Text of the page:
- My monitor is too small. The official YouTube blog post says that "the ideal screen size for a 4K video is 25 feet". Yes, 25 feet. That's 6 times your average Joe's 50-inch TV and most apartment walls are 10 to 14 feet unless you feel like finding an empty wall at Ralph's... good luck.
Wait, here is an idea. You go buy a 4K Red One camera ($25-50K with lenses and accessories), shoot an awesome 4K video, upload it to YouTube and... watch it on your iPhone? Oh wait, it's less than 4 inches and you need 25 feet of real estate to view it. Then go to your nearest Imax theater - they should let you fire up your 4K YouTube video after hours, right? Or, rent one of those 4K projectors and a 25' screen for something like $5K a day... There, enjoy your 4K movie. Don't forget the popcorn.
Seriously, most high resolution monitors max out at 1080p and there are very, very few monitors or projection screens out there that can display 4K. None of them are accessible to regular mortals outside of 4K post production houses and Malibu celebrity row. People attempting to view 4K clips on their supposedly high end systems will be disappointed to not being able to see the 4K quality.
- My computer is too slow. The vast majority of computers will choke on 4K. My 3-year-old office machine (Intel Core 2 6600 2.4GHz CPU, 4GB RAM, GeForce 8800GTS graphics, Vista 64) sure does choke: choppy playback, severe compression artifacts. The monitor is the 30-inch HP LP3065 with 2560x1600 resolution. In 1080p mode, it's smooth and gorgeous. In 4K mode - horrible. Here is the 4K clip I tried - see if your results are better. I hope they are.
(Added 2010-07-10 10:57am) Current computers with high performance multi-core Intel and AMD CPUs will likely play back 4K videos in their "original" mode smoothly. HP Z800 with dual Xeon E5530 CPUs and NVidia Quadro CX card had no issues although the visual quality of the video in the original mode is still noticeably worse than in 1080p mode and even 720p mode: not as sharp, with visible gradients and pixelized lines. According to Pavel P who commented on this post, his 27" iMac with Core i7 CPU had no issues either. I can only guess that the "original" 4K mode is worse than 1080p because of Adobe Flash player processing: it may simply not know what to do with such high quality video.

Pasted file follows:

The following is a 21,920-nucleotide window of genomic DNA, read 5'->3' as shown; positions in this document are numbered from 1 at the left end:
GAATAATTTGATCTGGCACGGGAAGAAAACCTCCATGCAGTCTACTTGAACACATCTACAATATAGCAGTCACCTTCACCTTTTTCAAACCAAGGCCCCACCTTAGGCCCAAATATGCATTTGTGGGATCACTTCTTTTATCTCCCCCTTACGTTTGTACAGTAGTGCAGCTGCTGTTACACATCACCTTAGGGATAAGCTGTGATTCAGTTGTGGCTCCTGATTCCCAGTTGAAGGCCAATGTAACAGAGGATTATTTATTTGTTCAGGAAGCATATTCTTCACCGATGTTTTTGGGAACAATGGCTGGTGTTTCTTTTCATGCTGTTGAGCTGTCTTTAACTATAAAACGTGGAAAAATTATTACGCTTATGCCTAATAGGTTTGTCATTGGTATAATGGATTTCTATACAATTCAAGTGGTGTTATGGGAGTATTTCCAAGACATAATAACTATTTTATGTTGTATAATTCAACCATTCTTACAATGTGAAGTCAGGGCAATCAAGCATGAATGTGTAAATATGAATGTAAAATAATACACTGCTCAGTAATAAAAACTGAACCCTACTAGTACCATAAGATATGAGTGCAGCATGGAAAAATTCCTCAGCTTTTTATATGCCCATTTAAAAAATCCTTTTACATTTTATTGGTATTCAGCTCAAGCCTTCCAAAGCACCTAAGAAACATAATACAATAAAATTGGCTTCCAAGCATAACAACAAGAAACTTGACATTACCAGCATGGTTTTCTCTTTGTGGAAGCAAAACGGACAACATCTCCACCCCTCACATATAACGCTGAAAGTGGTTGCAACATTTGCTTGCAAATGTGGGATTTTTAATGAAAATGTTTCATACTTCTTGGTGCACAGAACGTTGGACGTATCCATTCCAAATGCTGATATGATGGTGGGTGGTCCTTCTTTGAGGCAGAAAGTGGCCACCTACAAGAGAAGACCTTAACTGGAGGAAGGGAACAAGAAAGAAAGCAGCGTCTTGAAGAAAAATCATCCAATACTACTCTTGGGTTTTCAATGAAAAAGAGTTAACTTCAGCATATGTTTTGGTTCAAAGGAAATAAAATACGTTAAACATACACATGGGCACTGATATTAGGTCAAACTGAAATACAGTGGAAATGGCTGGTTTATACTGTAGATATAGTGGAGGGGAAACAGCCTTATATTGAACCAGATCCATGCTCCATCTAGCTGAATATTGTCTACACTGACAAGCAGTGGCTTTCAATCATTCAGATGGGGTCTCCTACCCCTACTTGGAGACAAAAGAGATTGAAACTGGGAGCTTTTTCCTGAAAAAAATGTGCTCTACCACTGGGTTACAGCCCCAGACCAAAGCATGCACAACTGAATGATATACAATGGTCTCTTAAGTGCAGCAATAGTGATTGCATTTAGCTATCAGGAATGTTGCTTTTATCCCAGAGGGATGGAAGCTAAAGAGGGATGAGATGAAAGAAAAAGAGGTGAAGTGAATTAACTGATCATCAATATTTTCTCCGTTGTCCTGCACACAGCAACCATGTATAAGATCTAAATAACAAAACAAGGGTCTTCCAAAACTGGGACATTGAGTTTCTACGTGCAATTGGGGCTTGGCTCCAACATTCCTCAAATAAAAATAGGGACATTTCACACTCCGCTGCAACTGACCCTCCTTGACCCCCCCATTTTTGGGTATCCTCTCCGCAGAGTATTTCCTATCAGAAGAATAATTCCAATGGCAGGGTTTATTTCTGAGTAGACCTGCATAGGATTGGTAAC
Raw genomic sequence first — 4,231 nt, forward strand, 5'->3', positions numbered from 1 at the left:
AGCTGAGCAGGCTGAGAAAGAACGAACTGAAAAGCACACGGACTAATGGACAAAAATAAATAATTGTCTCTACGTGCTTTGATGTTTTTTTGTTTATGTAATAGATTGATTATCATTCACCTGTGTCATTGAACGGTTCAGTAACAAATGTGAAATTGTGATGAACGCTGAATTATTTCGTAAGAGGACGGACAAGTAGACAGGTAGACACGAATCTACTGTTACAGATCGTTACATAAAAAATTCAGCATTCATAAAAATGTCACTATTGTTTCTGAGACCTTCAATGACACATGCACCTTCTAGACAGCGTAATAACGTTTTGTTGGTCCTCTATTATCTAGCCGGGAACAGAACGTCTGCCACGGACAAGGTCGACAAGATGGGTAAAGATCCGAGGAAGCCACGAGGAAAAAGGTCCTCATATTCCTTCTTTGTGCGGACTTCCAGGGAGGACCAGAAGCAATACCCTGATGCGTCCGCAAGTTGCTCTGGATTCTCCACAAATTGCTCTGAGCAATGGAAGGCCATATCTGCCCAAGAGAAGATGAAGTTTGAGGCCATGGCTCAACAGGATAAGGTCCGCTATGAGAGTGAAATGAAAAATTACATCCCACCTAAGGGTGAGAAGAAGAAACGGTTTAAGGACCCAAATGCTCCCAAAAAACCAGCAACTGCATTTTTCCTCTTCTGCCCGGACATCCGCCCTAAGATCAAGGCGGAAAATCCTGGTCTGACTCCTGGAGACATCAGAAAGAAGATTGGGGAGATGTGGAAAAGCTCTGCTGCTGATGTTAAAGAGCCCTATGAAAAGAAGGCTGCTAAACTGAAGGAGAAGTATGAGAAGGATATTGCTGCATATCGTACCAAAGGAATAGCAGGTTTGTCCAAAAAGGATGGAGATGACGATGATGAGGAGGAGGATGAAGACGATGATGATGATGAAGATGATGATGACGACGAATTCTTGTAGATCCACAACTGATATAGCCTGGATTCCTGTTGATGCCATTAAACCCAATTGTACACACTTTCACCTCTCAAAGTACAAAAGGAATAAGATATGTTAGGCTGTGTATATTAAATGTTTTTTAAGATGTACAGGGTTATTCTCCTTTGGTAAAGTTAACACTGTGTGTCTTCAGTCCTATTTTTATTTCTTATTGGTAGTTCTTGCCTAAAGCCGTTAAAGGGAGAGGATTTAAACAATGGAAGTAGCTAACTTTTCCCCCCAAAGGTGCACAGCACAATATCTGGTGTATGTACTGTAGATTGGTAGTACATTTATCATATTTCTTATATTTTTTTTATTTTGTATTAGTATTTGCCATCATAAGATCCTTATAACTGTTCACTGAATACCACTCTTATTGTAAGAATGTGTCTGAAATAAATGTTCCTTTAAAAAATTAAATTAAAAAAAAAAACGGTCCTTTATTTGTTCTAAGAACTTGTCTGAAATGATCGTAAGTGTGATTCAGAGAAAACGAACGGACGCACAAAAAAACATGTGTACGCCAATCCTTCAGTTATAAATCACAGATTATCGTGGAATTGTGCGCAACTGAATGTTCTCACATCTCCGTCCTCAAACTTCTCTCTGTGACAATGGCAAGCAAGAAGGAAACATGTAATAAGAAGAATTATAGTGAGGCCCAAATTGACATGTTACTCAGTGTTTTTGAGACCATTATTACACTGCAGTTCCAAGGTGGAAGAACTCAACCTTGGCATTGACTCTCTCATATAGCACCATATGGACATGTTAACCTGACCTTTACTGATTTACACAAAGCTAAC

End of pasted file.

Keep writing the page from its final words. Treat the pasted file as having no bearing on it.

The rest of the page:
- YouTube says you need a "super-fast broadband" to video 4K videos although my crude calculations show that they stream at about 6Mbs, which means even a home-brew 3Mbs DSL is fast enough if you don't mind a little waiting. It took me about 4 minutes to fully download a 3-minute 4K video over a 6Mbs DSL. So to me, broadband speed isn't that big of an issue. The real issue is that most people can't enjoy the 4K quality.
Bottom line, virtually nobody can enjoy the full 4K quality. Why offer this 4K support then?
For YouTube, it's most likely a test of the potential market, a somewhat cruel tease akin to putting you in an F-22 Raptor and taxiing you around the airstrip but no flying. Lots of tease, no release, excuse my parallel. These 4K videos may be useful to few of us with access to the right display and computer equipment, and to ubergeeks to stress-test their uber-duper gaming or editing systems - but certainly not to the vast majority of YouTube users.
(F-22 Raptor image by Rob Shenk)
(F-22 Raptor image by Rob Shenk)
Another reason is future-proofing YouTube. Making the 4K option available today rather than sometime in the future, eliminates the inconvenience of re-uploading 4K clips in the future. After all, there aren't too many 4K cameras out there; 4K production (and post-production) is expensive, and the impact on YouTube's servers because of hosting 4K will be minuscule. Letting users upload 4K clips today is a smart move even if few people can enjoy them at full quality.
Have you tried YouTube's 4K videos? How do they look? Can your computer play back YouTube's 4K videos smoothly in their "original mode"? Is that "original" mode better quality than the 1080p mode? Let me know - post a comment, and tell me this:
- which 4K clip(s) you tried, and in what mode (original, 1080p, etc.)?
- the resolution of your monitor
- the CPU, RAM and GPU in your system
- What OS you are running (e.g. Windows Vista Business 64-bit), and Flash player version (right-click on the video, click on "About Adobe Flash Player")
- What was the effective frame rate of the video, and how many frames were dropped during playback? (Right-click on the video during playback and choose "Video Info")
- How is the quality of the video in "original" mode vs. 1080p and 720p?
Enjoy your tests!
Sample 4K video below. Click to open it on YouTube page and select "original" quality.